Economic Dualism in the Gulf

Economic dualism in the Gulf

Descartes distinction between the mind and the body seems to have the cornerstone of today’s economic relations. With human resource gaining ground, an important indicator of economic development value of the mind and the body present interesting pictures, especially in the Gulf.

One of the defining features of the oil rich economies of the Gulf is their labour. According to a report by Moody, the Gulf countries working age population has shown an upward trend in the last 15 years[1]. However, the employment rates have not been in sync with the same. The high rates of unemployment in the Gulf has been triggered by the dual forces governing the private and public sector. As Chandra Mohan explains, the private sector is dominated wholly by expatriates while the public sector is largely operated by the locals[2]. The interesting facet of this dichotomy is the pool of unskilled labours governing both the sectors.

The labour market in this region depends heavily on low skilled and low wage earning migrant labour. A majority of cheap labour comes from the neighbouring Asian countries. While it may seem to reduce the cost of production, that is not the case. On the contrary, there seems to be a spiral of low skills leading to low productivity leading to low income which runs back to low skills. Thus, in a globalised economy that is moving towards technological development and a knowledge based economy, the Gulf has now realised the importance of nurturing a competitive tertiary sector. Breaking away from the two sector approach of the Gulf becomes critical because of two reasons. One, the underutilisation of labour. A graver challenge is presented in the second instance where the lack of economic opportunities in an area market by sectarian politics, makes arms, ammunitions and terror, a lucrative incentive. What exacerbates the situation is the sporadic oil shocks that fluctuate the economic progress of the region.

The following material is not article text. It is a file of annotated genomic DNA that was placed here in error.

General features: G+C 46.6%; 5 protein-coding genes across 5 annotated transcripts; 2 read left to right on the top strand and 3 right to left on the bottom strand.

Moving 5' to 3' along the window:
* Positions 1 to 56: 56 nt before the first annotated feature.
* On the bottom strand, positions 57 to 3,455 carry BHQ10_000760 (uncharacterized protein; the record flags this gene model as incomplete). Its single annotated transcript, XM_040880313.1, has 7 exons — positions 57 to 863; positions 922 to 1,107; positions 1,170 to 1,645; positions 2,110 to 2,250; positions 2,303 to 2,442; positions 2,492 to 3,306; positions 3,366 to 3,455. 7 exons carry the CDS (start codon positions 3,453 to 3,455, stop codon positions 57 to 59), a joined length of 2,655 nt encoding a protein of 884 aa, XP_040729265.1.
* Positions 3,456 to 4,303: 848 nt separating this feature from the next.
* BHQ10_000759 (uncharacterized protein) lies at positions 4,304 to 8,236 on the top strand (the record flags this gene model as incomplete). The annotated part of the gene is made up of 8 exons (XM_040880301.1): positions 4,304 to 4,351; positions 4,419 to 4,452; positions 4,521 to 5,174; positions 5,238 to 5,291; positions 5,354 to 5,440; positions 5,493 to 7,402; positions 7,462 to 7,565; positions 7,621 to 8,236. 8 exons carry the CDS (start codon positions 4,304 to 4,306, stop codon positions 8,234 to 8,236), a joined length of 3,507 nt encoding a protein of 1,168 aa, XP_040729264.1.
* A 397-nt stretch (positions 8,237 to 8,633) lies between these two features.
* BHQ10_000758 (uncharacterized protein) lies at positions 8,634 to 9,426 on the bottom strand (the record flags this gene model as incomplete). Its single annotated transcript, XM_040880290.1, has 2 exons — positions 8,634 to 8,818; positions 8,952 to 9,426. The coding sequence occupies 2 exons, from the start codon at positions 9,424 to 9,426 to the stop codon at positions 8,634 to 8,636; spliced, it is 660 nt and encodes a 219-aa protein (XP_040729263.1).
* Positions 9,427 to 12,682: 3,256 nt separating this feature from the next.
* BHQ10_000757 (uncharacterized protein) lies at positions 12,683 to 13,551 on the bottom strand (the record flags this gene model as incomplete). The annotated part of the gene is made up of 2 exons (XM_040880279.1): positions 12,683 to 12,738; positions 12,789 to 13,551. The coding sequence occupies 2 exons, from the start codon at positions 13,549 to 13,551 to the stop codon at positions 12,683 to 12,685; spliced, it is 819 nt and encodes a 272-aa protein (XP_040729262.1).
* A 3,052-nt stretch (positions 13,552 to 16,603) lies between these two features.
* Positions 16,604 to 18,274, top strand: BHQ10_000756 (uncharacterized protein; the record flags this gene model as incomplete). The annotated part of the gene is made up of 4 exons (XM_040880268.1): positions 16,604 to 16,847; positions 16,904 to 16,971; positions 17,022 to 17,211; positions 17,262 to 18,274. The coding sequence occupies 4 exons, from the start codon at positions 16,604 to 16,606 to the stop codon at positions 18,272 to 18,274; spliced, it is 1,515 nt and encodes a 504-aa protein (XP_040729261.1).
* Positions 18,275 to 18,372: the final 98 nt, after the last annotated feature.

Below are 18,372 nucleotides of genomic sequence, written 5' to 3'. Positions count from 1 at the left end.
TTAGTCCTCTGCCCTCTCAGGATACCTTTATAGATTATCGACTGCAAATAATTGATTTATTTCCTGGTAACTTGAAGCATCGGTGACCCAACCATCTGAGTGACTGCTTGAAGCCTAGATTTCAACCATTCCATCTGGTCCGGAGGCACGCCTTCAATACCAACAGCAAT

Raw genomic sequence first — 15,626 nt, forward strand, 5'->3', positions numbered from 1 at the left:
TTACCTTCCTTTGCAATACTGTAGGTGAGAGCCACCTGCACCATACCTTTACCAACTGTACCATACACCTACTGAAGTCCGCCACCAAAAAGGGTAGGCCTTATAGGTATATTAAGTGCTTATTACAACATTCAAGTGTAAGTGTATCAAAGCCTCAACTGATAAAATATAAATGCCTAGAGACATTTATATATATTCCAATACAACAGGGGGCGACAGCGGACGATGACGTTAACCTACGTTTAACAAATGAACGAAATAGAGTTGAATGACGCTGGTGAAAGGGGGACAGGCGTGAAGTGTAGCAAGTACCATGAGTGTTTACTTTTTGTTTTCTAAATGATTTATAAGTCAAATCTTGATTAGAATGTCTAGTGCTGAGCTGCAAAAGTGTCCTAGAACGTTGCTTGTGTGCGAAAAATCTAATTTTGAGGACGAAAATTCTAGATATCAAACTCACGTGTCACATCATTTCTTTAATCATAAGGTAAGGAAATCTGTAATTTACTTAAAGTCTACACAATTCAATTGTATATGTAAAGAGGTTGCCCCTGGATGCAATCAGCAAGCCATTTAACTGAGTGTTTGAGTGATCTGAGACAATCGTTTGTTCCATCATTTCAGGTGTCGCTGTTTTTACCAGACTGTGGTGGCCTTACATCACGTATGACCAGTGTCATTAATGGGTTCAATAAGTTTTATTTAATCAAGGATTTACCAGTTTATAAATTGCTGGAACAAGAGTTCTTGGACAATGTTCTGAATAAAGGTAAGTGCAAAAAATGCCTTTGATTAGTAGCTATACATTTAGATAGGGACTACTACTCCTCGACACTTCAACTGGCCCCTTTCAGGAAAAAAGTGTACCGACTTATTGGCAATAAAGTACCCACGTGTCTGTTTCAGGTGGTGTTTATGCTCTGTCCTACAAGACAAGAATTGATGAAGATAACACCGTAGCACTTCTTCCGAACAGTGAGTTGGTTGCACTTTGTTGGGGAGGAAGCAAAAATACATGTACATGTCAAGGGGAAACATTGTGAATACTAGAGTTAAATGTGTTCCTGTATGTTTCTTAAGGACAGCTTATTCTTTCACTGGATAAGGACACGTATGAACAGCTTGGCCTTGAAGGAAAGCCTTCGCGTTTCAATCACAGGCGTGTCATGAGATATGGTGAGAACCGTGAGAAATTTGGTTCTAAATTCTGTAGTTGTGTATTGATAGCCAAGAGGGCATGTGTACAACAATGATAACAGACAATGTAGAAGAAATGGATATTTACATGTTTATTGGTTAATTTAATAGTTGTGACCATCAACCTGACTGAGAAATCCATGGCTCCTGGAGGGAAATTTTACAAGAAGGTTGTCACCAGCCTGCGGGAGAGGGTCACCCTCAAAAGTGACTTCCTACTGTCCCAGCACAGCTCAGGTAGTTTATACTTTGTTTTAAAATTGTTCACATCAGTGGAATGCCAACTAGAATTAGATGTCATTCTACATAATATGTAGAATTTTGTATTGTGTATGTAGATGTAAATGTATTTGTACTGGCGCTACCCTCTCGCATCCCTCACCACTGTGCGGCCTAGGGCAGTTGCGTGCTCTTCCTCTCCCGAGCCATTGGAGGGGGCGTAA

While the shift from a secondary to a tertiary may take longer than expected, especially in today’s fast paced world, it is nonetheless imperative for the Gulf states to not just make the shift, but a successful one, of they are to hold on to their reins of the resource rich economies.



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